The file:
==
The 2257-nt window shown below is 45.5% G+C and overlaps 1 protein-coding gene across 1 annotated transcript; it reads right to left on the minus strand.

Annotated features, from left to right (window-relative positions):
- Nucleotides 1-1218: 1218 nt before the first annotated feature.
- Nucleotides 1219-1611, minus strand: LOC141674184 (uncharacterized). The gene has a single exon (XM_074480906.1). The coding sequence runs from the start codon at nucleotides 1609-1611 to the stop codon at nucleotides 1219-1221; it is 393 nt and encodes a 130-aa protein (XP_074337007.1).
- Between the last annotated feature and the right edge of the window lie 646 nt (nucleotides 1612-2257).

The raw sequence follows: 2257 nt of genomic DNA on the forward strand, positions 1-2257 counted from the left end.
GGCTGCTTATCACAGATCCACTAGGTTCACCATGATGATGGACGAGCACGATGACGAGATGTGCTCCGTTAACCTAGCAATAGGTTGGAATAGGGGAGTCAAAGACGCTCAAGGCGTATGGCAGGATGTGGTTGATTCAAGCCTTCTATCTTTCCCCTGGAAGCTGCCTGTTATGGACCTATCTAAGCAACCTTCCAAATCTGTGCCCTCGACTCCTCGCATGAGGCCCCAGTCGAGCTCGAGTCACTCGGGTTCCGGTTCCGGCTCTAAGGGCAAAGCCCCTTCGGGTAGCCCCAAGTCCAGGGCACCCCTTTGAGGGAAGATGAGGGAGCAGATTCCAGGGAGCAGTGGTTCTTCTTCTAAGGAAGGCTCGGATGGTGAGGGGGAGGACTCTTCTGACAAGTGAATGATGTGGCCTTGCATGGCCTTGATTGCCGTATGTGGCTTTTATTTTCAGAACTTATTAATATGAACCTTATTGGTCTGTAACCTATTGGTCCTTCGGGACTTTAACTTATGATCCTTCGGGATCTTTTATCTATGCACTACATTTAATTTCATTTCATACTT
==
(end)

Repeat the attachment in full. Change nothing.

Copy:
The 2257-nt window shown below is 45.5% G+C and overlaps 1 protein-coding gene across 1 annotated transcript; it reads right to left on the minus strand.

Annotated features, from left to right (window-relative positions):
- Nucleotides 1-1218: 1218 nt before the first annotated feature.
- Nucleotides 1219-1611, minus strand: LOC141674184 (uncharacterized). The gene has a single exon (XM_074480906.1). The coding sequence runs from the start codon at nucleotides 1609-1611 to the stop codon at nucleotides 1219-1221; it is 393 nt and encodes a 130-aa protein (XP_074337007.1).
- Between the last annotated feature and the right edge of the window lie 646 nt (nucleotides 1612-2257).

The raw sequence follows: 2257 nt of genomic DNA on the forward strand, positions 1-2257 counted from the left end.
GGCTGCTTATCACAGATCCACTAGGTTCACCATGATGATGGACGAGCACGATGACGAGATGTGCTCCGTTAACCTAGCAATAGGTTGGAATAGGGGAGTCAAAGACGCTCAAGGCGTATGGCAGGATGTGGTTGATTCAAGCCTTCTATCTTTCCCCTGGAAGCTGCCTGTTATGGACCTATCTAAGCAACCTTCCAAATCTGTGCCCTCGACTCCTCGCATGAGGCCCCAGTCGAGCTCGAGTCACTCGGGTTCCGGTTCCGGCTCTAAGGGCAAAGCCCCTTCGGGTAGCCCCAAGTCCAGGGCACCCCTTTGAGGGAAGATGAGGGAGCAGATTCCAGGGAGCAGTGGTTCTTCTTCTAAGGAAGGCTCGGATGGTGAGGGGGAGGACTCTTCTGACAAGTGAATGATGTGGCCTTGCATGGCCTTGATTGCCGTATGTGGCTTTTATTTTCAGAACTTATTAATATGAACCTTATTGGTCTGTAACCTATTGGTCCTTCGGGACTTTAACTTATGATCCTTCGGGATCTTTTATCTATGCACTACATTTAATTTCATTTCATACTT